Moderator: Louis P. Burns aka Lugh
- Planet Hubris
- Recording Artist
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- Location: London
A few weeks ago I was invited by PRS for Music to attend an open evening of theirs at the British Music Experience in the O2. I was faintly intrigued, plus it was free, so I went with an open mind and also with the childlike notion that I may come away uplifted and thoroughly entertained. Once inside, I even managed to get suitably excited by the futuristic glitziness of the thing. This lasted for about a minute. At which point I started to realise what the BME is really all about...
PRS for Music have this week kindly asked me for my feedback about the evening. Naturally I obliged. I thought I'd post it up here in case there's anyone out there who still gives a shit about this stuff. Feel free to pass judgement/comment accordingly
PRS Feedback Form
1. What was your favourite part of the British Music Experience?
Leaving it. As a professional singer-songwriter & music producer just about managing to eke out a meaningful existence in this dying industry, I found it to be a horrendously depressing experience. "Remember the music industry? Great wasn't it..." should be the tagline. Joni Mitchell sprang immediately to mind... "They killed all the trees and put them in a tree museum". In this case, they smothered the music industry in it's sleep and then buried it in the O2 surrounded by flashy lights... great, thanks for that. And no, that's not cynicism (as a PRS employee lamentably suggested to me), it happens to be the truth. To think otherwise is to utterly delude oneself.
2. Is there anything more you would like to see in the exhibition?
Yes. In the 1993 - 2009 section I would very much like to see a bit of truth and honesty. In particular, I think it's about time the public realised (even the music hating tourists who are surely the main BME demographic) that in the mid 90's the global music industry, the UK included, was finally, once and for all, utterly hijacked by the corporate world of advertising executives and brand marketeers and as a result any semblance of genuine music-entrepeneurial influence within the industry was eradicated, never to return, and that consequently mainstream music has ever since inevitably become dominated by soulless, uninspiring shite sold to the masses in exactly the same way that soap and car insurance is. That bit was strangely missing from the exhibition, I couldn't help but notice.
3. Is there any additional songwriting or PRS for Music related content that you think would fit well in British Music Experience?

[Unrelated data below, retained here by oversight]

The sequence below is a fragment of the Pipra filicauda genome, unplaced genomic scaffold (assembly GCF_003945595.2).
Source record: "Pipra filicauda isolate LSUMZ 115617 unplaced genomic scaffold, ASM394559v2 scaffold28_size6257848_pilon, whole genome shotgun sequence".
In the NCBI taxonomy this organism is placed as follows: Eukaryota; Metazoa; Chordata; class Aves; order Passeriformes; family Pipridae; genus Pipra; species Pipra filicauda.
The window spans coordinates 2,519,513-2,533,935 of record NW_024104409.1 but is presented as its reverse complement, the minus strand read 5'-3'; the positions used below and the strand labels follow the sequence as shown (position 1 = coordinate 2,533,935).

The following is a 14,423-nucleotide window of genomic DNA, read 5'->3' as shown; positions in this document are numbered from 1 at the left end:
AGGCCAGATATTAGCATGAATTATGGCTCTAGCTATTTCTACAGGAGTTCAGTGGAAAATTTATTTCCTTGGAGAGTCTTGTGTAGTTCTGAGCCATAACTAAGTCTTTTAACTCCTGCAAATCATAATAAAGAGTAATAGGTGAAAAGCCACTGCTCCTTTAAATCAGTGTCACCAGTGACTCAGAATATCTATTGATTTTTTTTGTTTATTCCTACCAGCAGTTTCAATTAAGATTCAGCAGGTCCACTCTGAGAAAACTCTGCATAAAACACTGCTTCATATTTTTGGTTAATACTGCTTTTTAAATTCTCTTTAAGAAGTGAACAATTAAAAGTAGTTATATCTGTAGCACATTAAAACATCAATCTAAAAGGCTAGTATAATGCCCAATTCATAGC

Yes, how about a listening post four times as big as anything else in the place for paying punters to hear the plethora of unknown, undiscovered genius' on PRS' books, the ones whose music is easily as good as and more often than not infinitely better than 90% of the mainstream rubbish foisted on us daily, but who don't stand a chance in a nonsensical corporate quagmire where said pioneers are expected to be their own manager, publicist, marketing strategist and image consultant first, and an inspired/inspirational artist second? Just a thought.
4. Is there any other feedback on the open evening or the British Music Experience that you would like to give?
Yes, instead of supporting such a shamelessly corporate industry jolly that comes across to anyone genuinely in the business of creating great musical art as the swansong to end all swansongs, wouldn't it be more in your members interests to publicly challenge the false Cowell inspired notion that it's all over for us bar the TV talent show shouting? Because I tell you something, if PRS doesn't get with the program and realise that creative potential in music is infinite and accordingly start looking after the future innovators and pioneers of the sacred art form it claims to represent, then it's relevancy as an organisation is likely to become even more in doubt than it is already. In my humble opinion
- Louis P. Burns aka Lugh
- site owner, media producer & writer
- Posts: 2184
- Joined: Fri Feb 24, 2006 7:32 am
- Location: Derry, Ireland
You're right about a lot of stuff in the psot above. When I worked up at Polydor, there seemed to be quite a few heads there who did nothing for a living. That seemed excessive to me. Interestyingly enough, they were hoorah henry's and complete fops. There were however very dedicated members of staff there who worked tirelessly for the signed acts and did loads of overtime on their productions / press releases / promotions.
Your feedback would be most welcome here mate.
Reason: spelling corrections.
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